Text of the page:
Presentation on theme: "MOTORS AND GENERATORS - Contextual Outline Modern society is geared to using electricity. Electricity has characteristics that have made it uniquely appropriate."— Presentation transcript:
MOTORS AND GENERATORS - Contextual Outline Modern society is geared to using electricity. Electricity has characteristics that have made it uniquely appropriate for powering a highly technological society. There are many energy sources that can be readily converted into electricity. In Australia, most power plants burn a fuel, such as coal, or use the energy of falling water to generate electricity on a large scale. While it is relatively economical to generate electric power at a steady rate, there are both financial and environmental issues that should be considered when assessing the long- term impact of supplying commercial and household power. Electricity is also relatively easy to distribute. Electricity authorities use high-voltage transmission lines and transformers to distribute electricity to homes and industries around each state. Voltages can be as high as 5 x 10 5 volts from power stations but by the time this reaches homes, the electricity has been transformed to 240 volts.
The design of a motor for an electrical appliance requires consideration of whether it will run at a set speed, how much power it must supply, whether it will be powered by AC or DC and what reliability is required. The essentials of an electric motor are the supply of electrical energy to a coil in a magnetic field causing it to rotate. The generation of electrical power requires relative motion between a magnetic field and a conductor. In a generator, mechanical energy is converted into electrical energy while the opposite occurs in the electric motor. The electricity produced by most generators is in the form of alternating current. In general AC generators, motors and other electrical equipment are simpler, cheaper and more reliable than their DC counterparts. AC electricity can be easily transformed into higher or lower voltages making it more versatile than DC electricity. This module increases students’ understanding of the applications and uses of physics and the implications for society and the environment.
1. Motors use the effect of forces on current-carrying conductors in magnetic fields Jacaranda Before starting, make sure you are familiar with ‘REVIEW OF MAGNETIC FIELDS’ P.108-110
Moving charged particles in a magnetic field experience a force This happens because the magnetic field created by the moving charged particle interacts with the existing field N.B. If the velocity has a component parallel to the magnetic field, that component is not subject to the force and is retained while the other component is accelerated. It depends on the field strength, the charge size and the velocity. e.g. Conventional current, alpha particles e.g. Electron flow, beta particles Identify that the motor effect is due to the force acting on a current-carrying conductor in a magnetic field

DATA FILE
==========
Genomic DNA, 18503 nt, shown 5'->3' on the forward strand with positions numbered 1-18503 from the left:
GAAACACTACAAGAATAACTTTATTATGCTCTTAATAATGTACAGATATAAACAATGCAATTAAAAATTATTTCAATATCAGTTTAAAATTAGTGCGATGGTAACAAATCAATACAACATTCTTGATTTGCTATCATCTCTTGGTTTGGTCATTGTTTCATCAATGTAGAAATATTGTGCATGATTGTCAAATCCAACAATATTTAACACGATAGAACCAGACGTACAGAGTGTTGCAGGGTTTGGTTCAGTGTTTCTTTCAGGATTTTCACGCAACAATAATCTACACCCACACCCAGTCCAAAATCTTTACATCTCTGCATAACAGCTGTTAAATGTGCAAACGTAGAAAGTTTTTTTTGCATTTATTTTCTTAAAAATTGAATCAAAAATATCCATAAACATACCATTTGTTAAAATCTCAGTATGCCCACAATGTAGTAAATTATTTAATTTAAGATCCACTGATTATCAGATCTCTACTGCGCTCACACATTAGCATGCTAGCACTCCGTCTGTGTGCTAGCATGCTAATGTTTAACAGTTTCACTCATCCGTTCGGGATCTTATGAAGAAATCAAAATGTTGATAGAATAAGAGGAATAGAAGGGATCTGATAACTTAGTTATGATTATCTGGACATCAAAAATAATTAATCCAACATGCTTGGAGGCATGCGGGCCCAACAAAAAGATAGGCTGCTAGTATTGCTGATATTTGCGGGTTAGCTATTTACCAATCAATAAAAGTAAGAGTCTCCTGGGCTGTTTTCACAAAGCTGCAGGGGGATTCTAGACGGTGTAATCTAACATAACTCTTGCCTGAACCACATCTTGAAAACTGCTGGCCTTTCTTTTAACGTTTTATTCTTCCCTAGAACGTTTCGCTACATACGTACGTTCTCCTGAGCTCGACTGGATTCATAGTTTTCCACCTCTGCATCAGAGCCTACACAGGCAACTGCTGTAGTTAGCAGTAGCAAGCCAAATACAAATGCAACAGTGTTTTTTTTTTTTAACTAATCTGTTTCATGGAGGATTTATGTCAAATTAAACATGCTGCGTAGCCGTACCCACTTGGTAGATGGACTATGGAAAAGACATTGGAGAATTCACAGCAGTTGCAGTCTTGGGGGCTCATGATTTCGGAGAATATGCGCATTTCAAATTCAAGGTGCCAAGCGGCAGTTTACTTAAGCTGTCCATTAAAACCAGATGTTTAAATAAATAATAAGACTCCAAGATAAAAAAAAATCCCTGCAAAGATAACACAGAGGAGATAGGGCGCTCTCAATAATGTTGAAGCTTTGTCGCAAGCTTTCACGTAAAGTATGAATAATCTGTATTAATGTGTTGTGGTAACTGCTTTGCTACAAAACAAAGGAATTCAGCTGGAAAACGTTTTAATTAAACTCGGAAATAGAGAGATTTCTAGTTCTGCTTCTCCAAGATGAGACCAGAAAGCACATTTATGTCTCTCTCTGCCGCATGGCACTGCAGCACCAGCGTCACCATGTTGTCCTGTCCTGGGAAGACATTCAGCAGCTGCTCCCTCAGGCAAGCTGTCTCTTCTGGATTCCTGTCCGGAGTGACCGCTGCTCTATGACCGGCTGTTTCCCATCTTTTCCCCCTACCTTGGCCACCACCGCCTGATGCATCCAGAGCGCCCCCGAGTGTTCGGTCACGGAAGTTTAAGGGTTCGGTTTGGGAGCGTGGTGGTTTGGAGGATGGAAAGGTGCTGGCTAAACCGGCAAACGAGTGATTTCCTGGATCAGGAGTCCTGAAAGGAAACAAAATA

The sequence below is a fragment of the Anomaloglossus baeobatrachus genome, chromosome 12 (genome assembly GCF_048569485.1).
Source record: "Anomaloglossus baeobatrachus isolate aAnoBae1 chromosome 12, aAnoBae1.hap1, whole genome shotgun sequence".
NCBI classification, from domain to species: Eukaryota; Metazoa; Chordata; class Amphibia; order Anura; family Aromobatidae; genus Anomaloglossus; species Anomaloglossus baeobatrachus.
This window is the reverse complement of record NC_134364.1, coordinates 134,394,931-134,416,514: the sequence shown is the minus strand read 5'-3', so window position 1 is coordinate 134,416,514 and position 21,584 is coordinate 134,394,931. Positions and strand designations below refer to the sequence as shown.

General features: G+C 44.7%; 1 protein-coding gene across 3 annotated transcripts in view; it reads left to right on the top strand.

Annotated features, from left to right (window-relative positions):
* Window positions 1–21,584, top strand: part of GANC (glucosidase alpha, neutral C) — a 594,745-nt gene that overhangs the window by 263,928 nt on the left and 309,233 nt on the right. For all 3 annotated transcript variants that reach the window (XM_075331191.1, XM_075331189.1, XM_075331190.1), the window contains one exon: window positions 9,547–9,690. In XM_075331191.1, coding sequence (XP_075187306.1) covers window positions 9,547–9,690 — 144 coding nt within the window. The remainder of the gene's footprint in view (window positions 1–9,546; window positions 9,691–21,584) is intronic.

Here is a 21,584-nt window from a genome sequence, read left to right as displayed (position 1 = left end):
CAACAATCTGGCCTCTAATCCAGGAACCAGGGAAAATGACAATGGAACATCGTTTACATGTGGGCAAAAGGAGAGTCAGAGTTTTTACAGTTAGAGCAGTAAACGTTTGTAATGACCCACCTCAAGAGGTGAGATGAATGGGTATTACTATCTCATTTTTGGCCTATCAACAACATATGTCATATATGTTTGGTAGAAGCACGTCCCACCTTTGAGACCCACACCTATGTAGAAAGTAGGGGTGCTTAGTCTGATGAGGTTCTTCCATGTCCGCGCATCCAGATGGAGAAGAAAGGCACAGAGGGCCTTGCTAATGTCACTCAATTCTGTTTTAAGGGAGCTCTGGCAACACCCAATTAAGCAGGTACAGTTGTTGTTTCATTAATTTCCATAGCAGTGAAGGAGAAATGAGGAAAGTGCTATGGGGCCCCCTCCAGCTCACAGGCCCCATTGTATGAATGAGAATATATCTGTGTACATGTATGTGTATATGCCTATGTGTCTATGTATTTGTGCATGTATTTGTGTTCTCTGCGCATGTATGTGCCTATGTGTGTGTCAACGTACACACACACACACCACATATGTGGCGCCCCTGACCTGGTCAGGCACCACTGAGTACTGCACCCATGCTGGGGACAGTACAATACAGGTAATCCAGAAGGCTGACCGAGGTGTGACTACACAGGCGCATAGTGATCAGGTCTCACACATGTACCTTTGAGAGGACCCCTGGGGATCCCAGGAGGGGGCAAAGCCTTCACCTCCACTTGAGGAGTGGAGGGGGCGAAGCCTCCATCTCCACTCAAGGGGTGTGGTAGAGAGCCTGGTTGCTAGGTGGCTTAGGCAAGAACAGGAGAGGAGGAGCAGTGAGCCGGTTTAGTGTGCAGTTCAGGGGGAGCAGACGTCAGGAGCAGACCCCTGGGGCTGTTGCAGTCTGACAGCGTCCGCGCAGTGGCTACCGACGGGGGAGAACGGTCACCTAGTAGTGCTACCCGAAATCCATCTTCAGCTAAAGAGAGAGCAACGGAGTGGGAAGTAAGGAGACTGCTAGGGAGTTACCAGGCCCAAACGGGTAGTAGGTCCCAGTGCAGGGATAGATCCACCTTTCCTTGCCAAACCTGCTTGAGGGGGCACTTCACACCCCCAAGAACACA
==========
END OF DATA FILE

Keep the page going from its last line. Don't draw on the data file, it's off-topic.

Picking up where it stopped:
Discuss the effect on the magnitude of the force on a current-carrying conductor of variations in: – the strength of the magnetic field in which it is located – the magnitude of the current in the conductor – the length of the conductor in the external magnetic field – the angle between the direction of the external magnetic field and the direction of the length of the conductor where is the angle between the magnetic field and the conductor So F is directly proportional to B, I, l and sin I B Perform a first-hand investigation to demonstrate the motor effect Jacaranda Experiment 6.2 N.B. magnetic field may be created by permanent magnet or electromagnet Solve problems and analyse information about the force on current-carrying conductors in magnetic fields using F = BI l sin
Describe qualitatively and quantitatively the force between long parallel current- carrying conductors: The right-hand grip rule gives the direction of the magnetic field surrounding conductor 1. d l B This shows the field that conductor 2 experiences due to conductor 1 The right-hand push rule gives the direction of the force experienced by conductor 2 F Conductor 2 has the same effect on conductor 1, so they ATTRACT. Use the same approach to show that opposite currents repel F F F
Describe qualitatively and quantitatively the force between long parallel current- carrying conductors: Conductor 2 experiences a magnetic field due to conductor 1 d l B Conductor 2 experiences a force due to this magnetic field F Substituting for B: rearranging gives Force per unit length:
Two straight current-carrying conductors are placed parallel to each other, 20 cm apart. = 2 A = 5 A (a)Determine the force per unit length of the 2 A wire on the 5 A wire. (b)Describe what will happen to the magnitude of the force as the 2 A wire is rotated 90 o until it is perpendicular with the 5 A wire. 20 cm M.Edwards 25/4/02 Solve problems using:
(a)F/l = kI 1 I 2 /d F/l = (2.0 x 10 -7 x 2 x 5) / 0.2 F/l = 1 x 10 -5 N/m (attraction). 1 mark (b)The force will decrease as the 2 A wire is rotated and will be zero when the two wires are perpendicular to each other. 1 mark 20 cm M.Edwards 25/4/02 Solve problems using:
(OPTIONAL EXERCISE) Undertake a first hand investigation, devised by the teacher, to observe Oersted’s experiment. Students record the method, their observations, and the significance of the experiment, after teacher led discussion. Record information, after teacher led discussion, to explain the force between the wires as an example of the motor effect Jacaranda Experiment 6.3